By Andy Sambidge
New report by Cushman & Wakefield also says prime rents in UAE market beginning to stabilise
Real estate markets in the Middle East saw a 15 percent rise in investments from non-domestic buyers in the first quarter of 2011, compared to Q4 2010.
According to Cushman & Wakefield's latest EMEA Property Investment Report, prime rents across all sectors in the UAE are beginning to stabilise following months of declines.
Although investors remained focused on the core markets of the UK, France and German, the Middle East is re-emerging as an investment option, the study added.
"Prime yields in the UAE are beginning to stabilise, reflecting investors' long term confidence in the country and its leading regional position in terms of transparency, availability of quality assets and the advanced logistics and infrastructure network," said Cushman & Wakefield.
It added that occupational rental markets in free zones and prime office locations have also shown signs of stabilisation while freezone licensing enquiries have increased significantly during the first half of 2011.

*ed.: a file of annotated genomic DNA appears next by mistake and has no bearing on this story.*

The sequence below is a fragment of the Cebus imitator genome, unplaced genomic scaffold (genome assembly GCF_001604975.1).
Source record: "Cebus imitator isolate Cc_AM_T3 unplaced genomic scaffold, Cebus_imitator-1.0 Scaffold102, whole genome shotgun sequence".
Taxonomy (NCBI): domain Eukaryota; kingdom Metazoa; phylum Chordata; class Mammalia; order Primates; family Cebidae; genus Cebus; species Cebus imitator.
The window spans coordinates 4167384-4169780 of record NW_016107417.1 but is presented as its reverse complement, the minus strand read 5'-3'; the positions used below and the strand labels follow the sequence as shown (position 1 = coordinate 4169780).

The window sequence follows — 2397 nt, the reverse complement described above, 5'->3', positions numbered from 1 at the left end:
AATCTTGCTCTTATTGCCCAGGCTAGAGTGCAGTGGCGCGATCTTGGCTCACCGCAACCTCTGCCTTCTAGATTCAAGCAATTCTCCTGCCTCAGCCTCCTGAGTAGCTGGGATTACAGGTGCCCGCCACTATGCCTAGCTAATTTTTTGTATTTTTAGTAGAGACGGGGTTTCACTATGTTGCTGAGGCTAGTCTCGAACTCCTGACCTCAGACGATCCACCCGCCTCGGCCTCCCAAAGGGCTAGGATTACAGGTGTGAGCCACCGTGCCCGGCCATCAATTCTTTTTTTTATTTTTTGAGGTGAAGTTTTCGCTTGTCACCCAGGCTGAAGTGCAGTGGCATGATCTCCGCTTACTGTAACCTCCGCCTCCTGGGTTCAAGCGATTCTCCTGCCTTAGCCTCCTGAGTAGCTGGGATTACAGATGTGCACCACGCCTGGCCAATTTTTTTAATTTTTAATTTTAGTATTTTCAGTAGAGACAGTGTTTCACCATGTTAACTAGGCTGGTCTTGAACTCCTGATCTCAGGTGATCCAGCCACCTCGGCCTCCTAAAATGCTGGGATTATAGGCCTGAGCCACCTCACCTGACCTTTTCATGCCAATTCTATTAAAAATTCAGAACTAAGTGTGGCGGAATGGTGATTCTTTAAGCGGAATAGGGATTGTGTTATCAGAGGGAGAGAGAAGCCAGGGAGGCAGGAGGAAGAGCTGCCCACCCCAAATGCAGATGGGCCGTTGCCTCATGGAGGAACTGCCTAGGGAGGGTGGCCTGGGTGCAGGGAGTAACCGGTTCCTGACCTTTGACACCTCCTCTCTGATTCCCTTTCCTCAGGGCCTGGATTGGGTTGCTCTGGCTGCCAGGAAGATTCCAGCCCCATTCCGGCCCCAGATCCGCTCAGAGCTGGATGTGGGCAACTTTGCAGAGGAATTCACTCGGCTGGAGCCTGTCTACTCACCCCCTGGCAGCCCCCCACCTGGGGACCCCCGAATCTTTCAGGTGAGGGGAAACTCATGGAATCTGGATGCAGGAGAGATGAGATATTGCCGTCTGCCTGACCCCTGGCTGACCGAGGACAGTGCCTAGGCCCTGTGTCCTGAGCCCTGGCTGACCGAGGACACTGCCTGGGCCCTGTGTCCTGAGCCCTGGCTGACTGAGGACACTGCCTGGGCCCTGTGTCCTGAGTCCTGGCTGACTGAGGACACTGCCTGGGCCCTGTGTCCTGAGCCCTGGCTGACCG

Mike Atwell, head of Middle East operations for Cushman & Wakefield, said: "The recent events in the Middle East have not deterred international investors from the region.
"We still see an appetite for investment in our core markets of Saudi Arabia, the UAE and Qatar. However demand for product is restricted to prime buildings in established locations, leased to strong covenant tenants for lease lengths in excess of five years."
Earlier this month, Deutsche Bank said Dubai property prices continued to fall and political instability in the Middle East failed to give the market an expected boost.
Home values declined 1.2 percent in May compared with the previous month and rents fell by one percent, analysts Nabil Ahmed and Athmane Benzerroug wrote in a note to investors. Apartment prices slid 1.3 percent in May, while villas declined one percent.
Property prices in Dubai have dropped 64 percent from their peak in mid-2008, while rents have fallen 55 percent, according to Deutsche Bank.